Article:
OCTA debuts America’s largest hydrogen bus fuelling station
Posted: 3 February 2020 | Sam Mehmet (Intelligent Transport)
OCTA has also announced the roll out of 10 new hydrogen fuel cell electric buses, as well as 10 plug-in battery electric buses which are expected to be in operation in 2021.
Credit: Orange County Transportation Authority (OCTA)
As part of a $22.9 million investment, the Orange County Transportation Authority (OCTA) has joined with local, state and federal officials to mark the debut of the largest transit-operated hydrogen fuelling station in the U.S. and 10 new hydrogen fuel cell electric buses.
“We are very happy to be leading the way toward a cleaner and greener future that keeps the residents of Orange County moving, while keeping the air they breathe healthy with zero emissions,” said OCTA Chairman, Steve Jones.
The new hydrogen fuelling station was unveiled at OCTA’s Santa Ana Bus Base. OCTA officials were joined at the event by representatives from the partners in the project, including the California Air Resources Board (CARB), South Coast Air Quality Management District and Center for Transportation and the Environment (CTE).
“We are proud to be working with all of our partners to set a strong example as a large urban transit operator making a positive impact on the environment,” said OCTA CEO, Darrell E. Johnson. “We will continue to explore the use of zero-emission technology to ensure we deliver a balanced and sustainable transportation system for Orange County’s future.”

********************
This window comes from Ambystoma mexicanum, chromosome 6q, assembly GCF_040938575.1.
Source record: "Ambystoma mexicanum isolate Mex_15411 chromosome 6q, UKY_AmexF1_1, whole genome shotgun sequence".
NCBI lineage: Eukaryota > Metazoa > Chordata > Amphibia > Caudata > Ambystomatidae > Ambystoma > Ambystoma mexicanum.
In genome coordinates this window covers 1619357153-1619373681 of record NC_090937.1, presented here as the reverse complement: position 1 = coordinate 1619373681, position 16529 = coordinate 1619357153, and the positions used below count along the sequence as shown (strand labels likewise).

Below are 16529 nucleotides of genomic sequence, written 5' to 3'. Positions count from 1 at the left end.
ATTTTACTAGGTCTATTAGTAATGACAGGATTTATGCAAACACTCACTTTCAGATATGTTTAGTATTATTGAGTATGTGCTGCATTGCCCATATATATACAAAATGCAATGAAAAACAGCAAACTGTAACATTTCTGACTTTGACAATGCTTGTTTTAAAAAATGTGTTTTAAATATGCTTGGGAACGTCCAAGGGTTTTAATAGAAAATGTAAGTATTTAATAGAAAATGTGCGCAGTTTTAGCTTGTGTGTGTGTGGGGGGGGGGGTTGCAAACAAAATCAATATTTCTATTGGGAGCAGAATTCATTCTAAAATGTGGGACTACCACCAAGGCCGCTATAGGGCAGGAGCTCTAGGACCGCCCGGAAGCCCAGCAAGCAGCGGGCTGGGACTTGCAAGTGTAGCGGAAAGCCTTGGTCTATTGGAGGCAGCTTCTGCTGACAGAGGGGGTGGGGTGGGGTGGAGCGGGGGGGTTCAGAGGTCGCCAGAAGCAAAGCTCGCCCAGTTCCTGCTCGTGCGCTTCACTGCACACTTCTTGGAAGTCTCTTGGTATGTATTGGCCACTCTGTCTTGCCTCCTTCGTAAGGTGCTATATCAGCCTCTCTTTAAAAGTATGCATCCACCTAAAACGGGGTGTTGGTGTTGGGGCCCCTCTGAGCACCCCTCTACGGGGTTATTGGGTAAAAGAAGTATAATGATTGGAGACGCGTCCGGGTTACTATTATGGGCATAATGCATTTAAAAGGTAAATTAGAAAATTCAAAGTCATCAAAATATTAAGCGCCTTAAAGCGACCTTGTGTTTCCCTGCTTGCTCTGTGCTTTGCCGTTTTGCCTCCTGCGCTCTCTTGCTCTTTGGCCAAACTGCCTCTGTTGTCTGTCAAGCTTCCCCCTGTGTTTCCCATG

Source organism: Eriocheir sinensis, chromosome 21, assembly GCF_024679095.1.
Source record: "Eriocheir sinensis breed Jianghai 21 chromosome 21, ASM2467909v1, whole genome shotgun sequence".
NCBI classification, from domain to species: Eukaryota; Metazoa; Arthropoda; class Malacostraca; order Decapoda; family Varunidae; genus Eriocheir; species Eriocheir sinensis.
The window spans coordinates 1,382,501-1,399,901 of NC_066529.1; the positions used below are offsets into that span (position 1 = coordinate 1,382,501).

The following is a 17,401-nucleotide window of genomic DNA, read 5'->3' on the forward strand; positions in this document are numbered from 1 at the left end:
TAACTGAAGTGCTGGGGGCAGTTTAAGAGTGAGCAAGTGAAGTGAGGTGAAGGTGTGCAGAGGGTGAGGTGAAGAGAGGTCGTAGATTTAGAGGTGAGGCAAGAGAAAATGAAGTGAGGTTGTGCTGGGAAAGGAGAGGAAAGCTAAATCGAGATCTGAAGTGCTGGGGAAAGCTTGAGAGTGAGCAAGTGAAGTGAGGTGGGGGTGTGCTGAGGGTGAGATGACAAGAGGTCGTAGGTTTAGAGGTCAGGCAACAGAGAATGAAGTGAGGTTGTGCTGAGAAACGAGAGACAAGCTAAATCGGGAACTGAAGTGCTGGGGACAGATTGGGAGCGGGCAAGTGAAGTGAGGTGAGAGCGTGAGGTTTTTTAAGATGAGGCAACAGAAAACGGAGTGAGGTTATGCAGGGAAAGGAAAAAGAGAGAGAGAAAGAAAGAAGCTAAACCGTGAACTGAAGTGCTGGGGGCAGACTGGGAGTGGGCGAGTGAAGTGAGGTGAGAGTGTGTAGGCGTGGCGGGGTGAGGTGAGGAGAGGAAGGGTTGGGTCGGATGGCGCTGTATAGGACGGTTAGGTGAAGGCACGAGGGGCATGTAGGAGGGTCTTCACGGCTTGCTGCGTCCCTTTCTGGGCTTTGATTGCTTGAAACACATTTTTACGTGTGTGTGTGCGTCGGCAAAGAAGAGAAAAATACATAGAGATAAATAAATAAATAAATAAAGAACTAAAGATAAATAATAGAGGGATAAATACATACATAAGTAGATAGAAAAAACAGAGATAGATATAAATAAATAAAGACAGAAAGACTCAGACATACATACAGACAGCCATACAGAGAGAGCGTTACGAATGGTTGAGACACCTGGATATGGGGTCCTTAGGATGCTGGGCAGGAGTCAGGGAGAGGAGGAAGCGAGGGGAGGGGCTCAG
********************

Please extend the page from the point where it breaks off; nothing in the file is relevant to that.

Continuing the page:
“California’s transit agencies are leading the revolution to zero-emission transportation by taking action to replace their fossil-fuel powered buses with the very cleanest models available,” said CARB Chair, Mary D. Nichols. “The Orange County Transportation Authority is among the state’s and the nation’s leaders in this crucial effort. This project will accelerate the commercialisation of hydrogen fuel cell powered buses. It also showcases today’s hydrogen fuelling facility to keep those zero-emission buses powered up and clearing the air.”
OCTA’s project is said to align with California’s Innovative Clean Transit Rule, a first-of-its kind regulation in the U.S. that sets a goal for public transit agencies to gradually transition to 100 per cent zero-emission bus fleets by 2040.
Bus & Coach
Orange County Transportation Authority (OCTA)